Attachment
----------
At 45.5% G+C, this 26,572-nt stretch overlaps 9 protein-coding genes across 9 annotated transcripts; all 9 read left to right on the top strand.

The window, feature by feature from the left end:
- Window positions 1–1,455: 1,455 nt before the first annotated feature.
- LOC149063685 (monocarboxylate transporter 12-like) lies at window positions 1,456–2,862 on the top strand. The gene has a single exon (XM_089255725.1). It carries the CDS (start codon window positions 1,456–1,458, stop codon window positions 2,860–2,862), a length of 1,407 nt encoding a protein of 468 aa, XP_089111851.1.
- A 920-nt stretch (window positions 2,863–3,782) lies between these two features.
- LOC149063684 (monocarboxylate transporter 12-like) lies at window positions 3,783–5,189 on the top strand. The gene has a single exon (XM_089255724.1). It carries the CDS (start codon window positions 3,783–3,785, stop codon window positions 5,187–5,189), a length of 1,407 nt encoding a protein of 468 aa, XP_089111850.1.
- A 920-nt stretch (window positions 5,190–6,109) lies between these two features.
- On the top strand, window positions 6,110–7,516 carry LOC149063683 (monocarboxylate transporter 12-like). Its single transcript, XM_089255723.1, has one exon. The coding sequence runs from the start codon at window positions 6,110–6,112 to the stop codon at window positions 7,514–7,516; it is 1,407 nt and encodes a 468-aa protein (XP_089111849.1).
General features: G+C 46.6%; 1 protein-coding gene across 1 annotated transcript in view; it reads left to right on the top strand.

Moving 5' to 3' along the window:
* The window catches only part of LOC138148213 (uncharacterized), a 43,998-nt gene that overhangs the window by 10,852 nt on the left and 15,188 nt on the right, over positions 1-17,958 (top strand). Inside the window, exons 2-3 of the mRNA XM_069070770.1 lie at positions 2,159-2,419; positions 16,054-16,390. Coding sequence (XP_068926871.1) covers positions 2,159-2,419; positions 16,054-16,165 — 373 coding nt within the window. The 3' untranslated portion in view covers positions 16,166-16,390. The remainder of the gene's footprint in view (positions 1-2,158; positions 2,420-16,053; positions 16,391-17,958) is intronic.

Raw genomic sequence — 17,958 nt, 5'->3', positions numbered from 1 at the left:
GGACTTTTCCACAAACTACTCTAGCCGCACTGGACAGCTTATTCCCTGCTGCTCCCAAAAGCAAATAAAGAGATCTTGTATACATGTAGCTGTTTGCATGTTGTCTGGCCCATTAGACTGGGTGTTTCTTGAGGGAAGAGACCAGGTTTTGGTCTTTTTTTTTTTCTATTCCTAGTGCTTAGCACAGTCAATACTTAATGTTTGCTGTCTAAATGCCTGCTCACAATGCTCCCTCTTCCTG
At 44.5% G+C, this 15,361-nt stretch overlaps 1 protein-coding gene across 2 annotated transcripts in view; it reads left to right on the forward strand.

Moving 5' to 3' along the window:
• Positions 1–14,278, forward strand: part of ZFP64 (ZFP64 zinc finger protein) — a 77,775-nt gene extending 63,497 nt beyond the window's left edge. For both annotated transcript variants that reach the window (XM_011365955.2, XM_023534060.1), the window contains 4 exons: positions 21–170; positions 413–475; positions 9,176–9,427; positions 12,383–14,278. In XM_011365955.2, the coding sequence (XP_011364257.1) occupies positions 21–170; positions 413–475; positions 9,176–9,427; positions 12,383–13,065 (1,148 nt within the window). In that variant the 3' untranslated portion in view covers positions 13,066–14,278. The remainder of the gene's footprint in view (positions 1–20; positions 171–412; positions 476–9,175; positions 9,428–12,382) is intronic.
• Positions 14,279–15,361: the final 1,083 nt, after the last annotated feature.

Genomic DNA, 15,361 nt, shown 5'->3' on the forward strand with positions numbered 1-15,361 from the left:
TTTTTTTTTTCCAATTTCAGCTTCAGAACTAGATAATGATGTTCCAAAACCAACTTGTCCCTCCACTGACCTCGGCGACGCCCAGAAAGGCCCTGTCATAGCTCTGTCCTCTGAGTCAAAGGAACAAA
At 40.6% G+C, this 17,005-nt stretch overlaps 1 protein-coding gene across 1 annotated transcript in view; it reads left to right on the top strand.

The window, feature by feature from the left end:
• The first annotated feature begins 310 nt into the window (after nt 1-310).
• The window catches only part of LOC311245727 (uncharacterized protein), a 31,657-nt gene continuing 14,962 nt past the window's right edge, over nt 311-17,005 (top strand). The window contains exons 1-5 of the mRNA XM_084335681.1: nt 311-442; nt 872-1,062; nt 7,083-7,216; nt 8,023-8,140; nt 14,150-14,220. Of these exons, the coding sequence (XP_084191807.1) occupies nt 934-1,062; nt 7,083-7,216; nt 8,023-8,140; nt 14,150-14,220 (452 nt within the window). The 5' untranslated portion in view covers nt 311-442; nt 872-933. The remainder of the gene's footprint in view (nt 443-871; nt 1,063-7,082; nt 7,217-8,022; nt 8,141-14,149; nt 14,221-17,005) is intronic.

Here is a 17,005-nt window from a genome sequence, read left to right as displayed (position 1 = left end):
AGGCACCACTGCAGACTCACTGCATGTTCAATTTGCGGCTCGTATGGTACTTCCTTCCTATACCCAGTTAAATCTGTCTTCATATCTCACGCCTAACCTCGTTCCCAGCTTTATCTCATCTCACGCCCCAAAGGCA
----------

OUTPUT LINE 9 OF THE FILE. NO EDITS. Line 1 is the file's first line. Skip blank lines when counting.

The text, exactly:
General features: G+C 46.6%; 1 protein-coding gene across 1 annotated transcript in view; it reads left to right on the top strand.